The £1000 savings challenge is all about trying to help you put away some money every day so that by the end of the year you’ve got more money than you started with. However, it is also about helping you do this in such a way that you don’t have to make drastic changes to your lifestyle or feel as though you are going without. It should help you make alterations that you barely notice or bigger changes that are actually more enjoyable and rewarding.
There are three types of alteration and change you can make with your finances from day one and they can be summed up with the rather satisfying moniker ‘Cut. Cancel. Clear.’
Whether saving up £1000 in a year seems really tough or a piece of cake for you, the first thing that has to be done before embarking on this type of endeavour is to take stock of where you are. Understanding what your current financial situation will give you a much better sense of how hard it is going to be because the path forwards always has to start with the first step. So grab your most recent statements or open your banking app and let’s take a look under the hood.
Be Your Own Personal Financial Adviser
The first step is to review about three to six months’ worth of your recent bank statements from all accounts that you use on a regular basis. Try to collate spending together into groups such as ‘utility bills’ and ‘food shopping’ and ‘socialising’. This last category might be a little lower than usual given all the Lockdowns we’ve been through this year, so alter this based on more realistic figures if you think you need to. Collating figures together and coming up with a spend amount for each category over a number of months will enable you to then calculate an average monthly spend for each. This should be your guide for what you are likely to be spending each month in 2021, and it’s these figures we’re now going to try and reduce, just slightly, to enable you to put away enough each month to reach a £1000 savings goal. And remember, this goal is supposed to be on top of any saving you already do, so if you are putting money aside into an ISA or you have an active savings account then you need to maintain these.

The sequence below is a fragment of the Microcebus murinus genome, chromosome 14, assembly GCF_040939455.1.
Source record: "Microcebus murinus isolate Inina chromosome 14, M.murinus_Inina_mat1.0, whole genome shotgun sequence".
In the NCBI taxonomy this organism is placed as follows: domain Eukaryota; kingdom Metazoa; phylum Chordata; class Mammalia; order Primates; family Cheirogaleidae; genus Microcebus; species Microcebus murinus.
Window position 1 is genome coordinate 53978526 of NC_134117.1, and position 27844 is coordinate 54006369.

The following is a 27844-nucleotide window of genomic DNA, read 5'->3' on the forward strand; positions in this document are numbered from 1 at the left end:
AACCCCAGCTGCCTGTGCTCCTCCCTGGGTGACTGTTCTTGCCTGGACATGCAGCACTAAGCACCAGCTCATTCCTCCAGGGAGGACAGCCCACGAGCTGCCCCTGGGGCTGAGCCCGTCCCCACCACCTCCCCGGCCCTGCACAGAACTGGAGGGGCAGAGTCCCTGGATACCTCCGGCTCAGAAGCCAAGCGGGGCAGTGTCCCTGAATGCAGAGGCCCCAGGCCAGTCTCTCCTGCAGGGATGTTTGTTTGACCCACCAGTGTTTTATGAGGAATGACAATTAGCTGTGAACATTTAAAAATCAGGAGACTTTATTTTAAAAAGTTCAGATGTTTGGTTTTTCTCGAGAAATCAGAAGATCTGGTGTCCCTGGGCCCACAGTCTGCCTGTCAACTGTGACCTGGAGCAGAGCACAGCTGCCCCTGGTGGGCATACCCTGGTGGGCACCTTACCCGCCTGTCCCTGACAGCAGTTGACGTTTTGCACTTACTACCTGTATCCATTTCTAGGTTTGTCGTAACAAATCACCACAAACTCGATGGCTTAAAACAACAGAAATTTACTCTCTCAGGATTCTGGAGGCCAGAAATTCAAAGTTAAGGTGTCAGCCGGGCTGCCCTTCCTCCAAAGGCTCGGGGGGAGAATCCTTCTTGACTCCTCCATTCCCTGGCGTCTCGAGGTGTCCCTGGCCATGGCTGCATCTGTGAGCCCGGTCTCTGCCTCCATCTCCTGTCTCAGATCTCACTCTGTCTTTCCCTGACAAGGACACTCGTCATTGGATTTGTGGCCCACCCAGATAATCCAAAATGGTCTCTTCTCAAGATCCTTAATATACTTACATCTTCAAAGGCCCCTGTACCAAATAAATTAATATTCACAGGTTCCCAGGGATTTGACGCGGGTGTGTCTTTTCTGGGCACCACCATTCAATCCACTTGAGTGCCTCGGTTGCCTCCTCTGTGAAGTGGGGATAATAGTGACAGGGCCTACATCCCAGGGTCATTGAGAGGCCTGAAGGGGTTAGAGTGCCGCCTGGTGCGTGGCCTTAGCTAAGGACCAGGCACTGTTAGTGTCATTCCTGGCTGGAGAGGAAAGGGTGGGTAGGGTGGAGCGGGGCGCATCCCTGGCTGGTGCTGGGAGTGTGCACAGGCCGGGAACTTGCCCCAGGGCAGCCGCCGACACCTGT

Next you need to identify where you can cut, cancel or clear. For example, you may be able to cut the amount you are spending on your utility bills, or make some adjustments to your weekly food shopping bills. Then you should look for things you can cancel altogether. Maybe that gym membership that you never make use of or an online newspaper subscription you can do without. And then finally look for debts you can clear so that you can save money in the longer run. If you have outstanding balances on store cards for example, have a think about how long it’s going to take you to clear this at the rate you are currently repaying it. Then calculate the amount of interest you will pay over this time period. Every month sooner that you can repay this debt is money you can save, so think about how you might be able to achieve this. If you’ve got enough money to repay it already, do it.
You could save yourself a small fortune
Once you’ve got a list of all the costs you want to cut, cancel or clear, add them all up to show you the big picture of what those expenditures are costing you. Then work through the process of cutting them, cancelling or clearing them. At the end of this process you’ll have an idea of how much these costs are going to be going forward, and if you subtract this number from the original cost you’ll get a figure that shows you exactly what you’re going to be saving over the course of the year.
Now all you have to do is divert equal portions of this every month from your current account into your savings account and you’ll have successfully cut, cancelled and cleared your way towards your overall £1000 goal.
If you’re interested in finding out more about saving and investing check out our new magazine ‘Fixed’ which has loads of tips and hints about how to save cash.